China's National People's Congress gave Wen Jiabao, ranked third in the Communist Party hierarchy, a second five-year mandate with 2,926 votes for, 21 against and 12 abstentions.
Chinese Premier Wen Jiabao was re-elected Sunday for five more years as simmering unrest in Tibet threatened to badly tarnish his government's image just months before the Olympics.
Wen, 65, was the sole candidate for the job. Xinhua news agency, which reported from the National People's Congress, or parliament, did not immediately give the number of votes cast in favour of Wen.
His re-election completes the top leadership line-up for the next half-decade, the legislature having given President Hu Jintao another five-year term on Saturday.
About 3,000 kilometres (1,800 miles) away, in the Tibetan capital Lhasa, the situation was calm but tense two days after violent clashes between protesters and police that left at least 10 dead.
The unrest could not have come at a worse time as the world's focus on China is as intense as ever, and likely to build further, as the August start of the Beijing Olympics approaches.
Another source of embarrassment is the Wen administration's pet project of building up a "harmonious society", which clashes with the situation in Tibet today.
Dealing with international public opinion will prove harder than putting down the dissent in Tibet, analysts said.
"It's going to be a very tough PR challenge. But basically China is still in very firm control in Tibet," said Joseph Cheng, an expert on China at the City University of Hong Kong.
While the premier is nominally number three in China's political system, the position is widely seen as the second-most important, after that of Communist Party secretary general, an office currently held by Hu, 65.
Wen has been in charge of the management of the economy, which often presents formidable challenges, as China seeks to open up to the world at the same time as it dismantles the remnants of its past socialist system.
In recent months, Wen has led China's struggle to rein in inflation, which is now at its highest level in nearly 12 years, eroding many of the monetary gains ordinary Chinese have had from rapid economic growth.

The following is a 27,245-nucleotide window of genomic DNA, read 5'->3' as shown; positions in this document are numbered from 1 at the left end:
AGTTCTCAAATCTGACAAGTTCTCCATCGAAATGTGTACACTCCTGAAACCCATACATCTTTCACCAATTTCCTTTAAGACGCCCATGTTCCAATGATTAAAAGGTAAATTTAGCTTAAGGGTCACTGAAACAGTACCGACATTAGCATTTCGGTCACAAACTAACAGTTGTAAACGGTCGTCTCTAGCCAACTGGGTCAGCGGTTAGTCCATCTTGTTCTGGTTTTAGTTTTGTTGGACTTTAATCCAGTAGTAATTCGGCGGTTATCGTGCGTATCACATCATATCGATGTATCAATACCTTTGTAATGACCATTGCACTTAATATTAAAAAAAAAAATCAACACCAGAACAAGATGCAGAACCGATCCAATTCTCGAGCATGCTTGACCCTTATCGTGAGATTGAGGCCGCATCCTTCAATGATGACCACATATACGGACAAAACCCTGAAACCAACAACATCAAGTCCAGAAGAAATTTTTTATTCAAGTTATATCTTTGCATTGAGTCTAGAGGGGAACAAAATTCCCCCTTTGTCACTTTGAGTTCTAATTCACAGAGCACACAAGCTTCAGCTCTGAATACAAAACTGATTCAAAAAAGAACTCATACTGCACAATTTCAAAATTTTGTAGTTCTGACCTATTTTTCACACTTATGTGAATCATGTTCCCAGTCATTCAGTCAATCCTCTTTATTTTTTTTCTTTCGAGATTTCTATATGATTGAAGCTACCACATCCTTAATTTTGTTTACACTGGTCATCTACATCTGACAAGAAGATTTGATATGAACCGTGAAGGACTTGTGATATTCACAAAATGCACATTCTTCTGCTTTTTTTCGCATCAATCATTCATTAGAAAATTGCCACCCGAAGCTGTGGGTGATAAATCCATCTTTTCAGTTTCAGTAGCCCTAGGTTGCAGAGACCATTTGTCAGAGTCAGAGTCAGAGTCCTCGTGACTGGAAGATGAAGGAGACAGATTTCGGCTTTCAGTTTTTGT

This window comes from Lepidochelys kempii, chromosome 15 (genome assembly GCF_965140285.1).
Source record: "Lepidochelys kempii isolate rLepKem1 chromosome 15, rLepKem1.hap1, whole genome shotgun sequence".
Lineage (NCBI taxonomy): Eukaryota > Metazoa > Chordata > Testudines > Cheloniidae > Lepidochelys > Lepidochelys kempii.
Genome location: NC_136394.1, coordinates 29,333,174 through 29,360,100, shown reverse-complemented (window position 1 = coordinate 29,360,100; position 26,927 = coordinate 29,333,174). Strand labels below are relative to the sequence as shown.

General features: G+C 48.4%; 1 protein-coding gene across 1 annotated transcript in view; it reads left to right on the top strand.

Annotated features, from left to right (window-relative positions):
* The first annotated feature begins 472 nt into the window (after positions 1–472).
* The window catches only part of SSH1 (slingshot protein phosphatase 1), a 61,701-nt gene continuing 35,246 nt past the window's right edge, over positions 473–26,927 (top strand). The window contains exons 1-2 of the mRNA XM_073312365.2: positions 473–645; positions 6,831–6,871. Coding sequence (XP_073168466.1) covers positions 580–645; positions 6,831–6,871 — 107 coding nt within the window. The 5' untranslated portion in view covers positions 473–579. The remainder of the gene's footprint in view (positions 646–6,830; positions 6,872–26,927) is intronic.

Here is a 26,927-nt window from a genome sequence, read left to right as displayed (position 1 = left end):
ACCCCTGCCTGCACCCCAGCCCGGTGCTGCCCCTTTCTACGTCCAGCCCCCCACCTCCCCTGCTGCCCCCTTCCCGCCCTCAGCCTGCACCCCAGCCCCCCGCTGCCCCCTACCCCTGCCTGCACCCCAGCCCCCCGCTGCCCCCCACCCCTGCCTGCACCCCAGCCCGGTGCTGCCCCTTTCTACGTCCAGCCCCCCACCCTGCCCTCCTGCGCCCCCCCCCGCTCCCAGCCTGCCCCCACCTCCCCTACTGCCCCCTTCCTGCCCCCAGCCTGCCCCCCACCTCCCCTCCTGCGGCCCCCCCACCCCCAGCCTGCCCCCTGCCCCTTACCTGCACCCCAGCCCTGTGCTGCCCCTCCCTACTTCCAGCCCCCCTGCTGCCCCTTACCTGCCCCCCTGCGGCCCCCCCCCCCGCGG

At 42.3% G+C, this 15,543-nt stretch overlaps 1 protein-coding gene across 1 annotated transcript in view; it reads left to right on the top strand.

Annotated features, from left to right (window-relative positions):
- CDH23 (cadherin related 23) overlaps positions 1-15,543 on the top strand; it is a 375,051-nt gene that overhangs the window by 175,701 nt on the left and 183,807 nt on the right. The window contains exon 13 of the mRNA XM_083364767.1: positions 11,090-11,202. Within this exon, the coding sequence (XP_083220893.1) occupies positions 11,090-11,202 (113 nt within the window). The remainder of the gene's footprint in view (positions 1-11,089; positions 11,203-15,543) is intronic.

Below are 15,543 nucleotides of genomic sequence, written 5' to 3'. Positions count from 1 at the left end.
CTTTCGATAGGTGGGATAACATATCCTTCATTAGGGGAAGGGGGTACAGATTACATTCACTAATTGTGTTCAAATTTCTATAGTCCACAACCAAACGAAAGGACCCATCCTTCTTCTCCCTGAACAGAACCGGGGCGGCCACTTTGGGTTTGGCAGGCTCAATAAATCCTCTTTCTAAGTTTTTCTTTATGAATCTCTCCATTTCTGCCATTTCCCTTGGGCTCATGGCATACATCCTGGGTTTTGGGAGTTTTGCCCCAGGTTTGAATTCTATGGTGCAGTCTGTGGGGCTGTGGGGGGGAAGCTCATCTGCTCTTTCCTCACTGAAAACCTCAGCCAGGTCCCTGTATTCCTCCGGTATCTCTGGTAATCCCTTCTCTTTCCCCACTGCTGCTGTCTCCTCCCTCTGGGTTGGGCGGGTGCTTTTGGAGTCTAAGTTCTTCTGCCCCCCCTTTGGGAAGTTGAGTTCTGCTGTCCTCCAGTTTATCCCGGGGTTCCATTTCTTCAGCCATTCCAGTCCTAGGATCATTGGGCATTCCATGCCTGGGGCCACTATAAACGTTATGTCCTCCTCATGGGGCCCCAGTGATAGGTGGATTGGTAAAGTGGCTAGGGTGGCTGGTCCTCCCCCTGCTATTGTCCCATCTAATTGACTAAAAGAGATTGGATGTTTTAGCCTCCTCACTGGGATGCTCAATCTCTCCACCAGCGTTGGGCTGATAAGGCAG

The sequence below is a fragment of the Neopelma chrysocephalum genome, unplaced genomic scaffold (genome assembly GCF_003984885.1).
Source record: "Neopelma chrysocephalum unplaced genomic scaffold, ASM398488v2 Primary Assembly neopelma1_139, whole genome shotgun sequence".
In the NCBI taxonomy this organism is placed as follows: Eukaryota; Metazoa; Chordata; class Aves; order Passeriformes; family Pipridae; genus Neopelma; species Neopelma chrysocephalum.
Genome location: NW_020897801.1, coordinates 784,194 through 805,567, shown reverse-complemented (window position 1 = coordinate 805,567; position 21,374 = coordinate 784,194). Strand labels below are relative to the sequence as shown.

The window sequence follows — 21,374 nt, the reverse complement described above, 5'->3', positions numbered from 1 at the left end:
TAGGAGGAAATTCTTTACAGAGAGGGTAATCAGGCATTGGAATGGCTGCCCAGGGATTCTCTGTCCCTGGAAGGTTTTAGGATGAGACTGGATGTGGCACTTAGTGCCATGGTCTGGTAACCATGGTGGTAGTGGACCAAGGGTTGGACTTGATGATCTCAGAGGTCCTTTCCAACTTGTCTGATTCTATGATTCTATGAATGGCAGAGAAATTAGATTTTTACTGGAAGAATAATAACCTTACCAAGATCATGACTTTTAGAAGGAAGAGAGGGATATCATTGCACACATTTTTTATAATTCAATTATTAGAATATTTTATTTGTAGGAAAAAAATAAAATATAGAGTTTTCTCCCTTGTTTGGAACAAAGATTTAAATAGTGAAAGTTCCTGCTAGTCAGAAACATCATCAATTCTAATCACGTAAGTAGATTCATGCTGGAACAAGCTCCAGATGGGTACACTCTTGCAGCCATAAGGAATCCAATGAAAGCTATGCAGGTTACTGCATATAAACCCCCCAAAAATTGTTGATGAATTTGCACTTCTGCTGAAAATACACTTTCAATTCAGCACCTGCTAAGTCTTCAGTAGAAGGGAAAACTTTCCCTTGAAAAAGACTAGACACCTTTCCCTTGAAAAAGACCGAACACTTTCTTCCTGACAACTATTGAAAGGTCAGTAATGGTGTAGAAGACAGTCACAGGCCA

Efforts to keep inflation in check have been moderately successful at best -- prices are still rising fast -- suggesting the government is having a harder time controlling the economy than in the past when much of it was state-owned.
China's parliament, widely regarded as a rubber-stamp body, also elected Xi Jinping, 54, as vice president on Saturday, setting him up to succeed Hu in five years.
The unrest in Tibet throws into high relief the missing piece in China's ambitious reform endeavour: the absence of political freedom, according to analysts.
"The ultimate problem is that despite economic growth and improvement in social services and also some improvement in governance... you still have problems," said Cheng.
"The most serious lesson for the Chinese authorities is that in the end when the regime wants to control everything, there is a denial of basic rights for the people. There is no democracy, and so you still have tension."
Mao Shoulong, a professor of public administration at Renmin University in Beijing, said he did not believe political reform would be top priority in the next five years.
"Basically, the leaders regard the current period as a strategic opportunity for China's economic and social development, so probably they would rather put aside political reform for the time being," he said.
Date created : 2008-03-16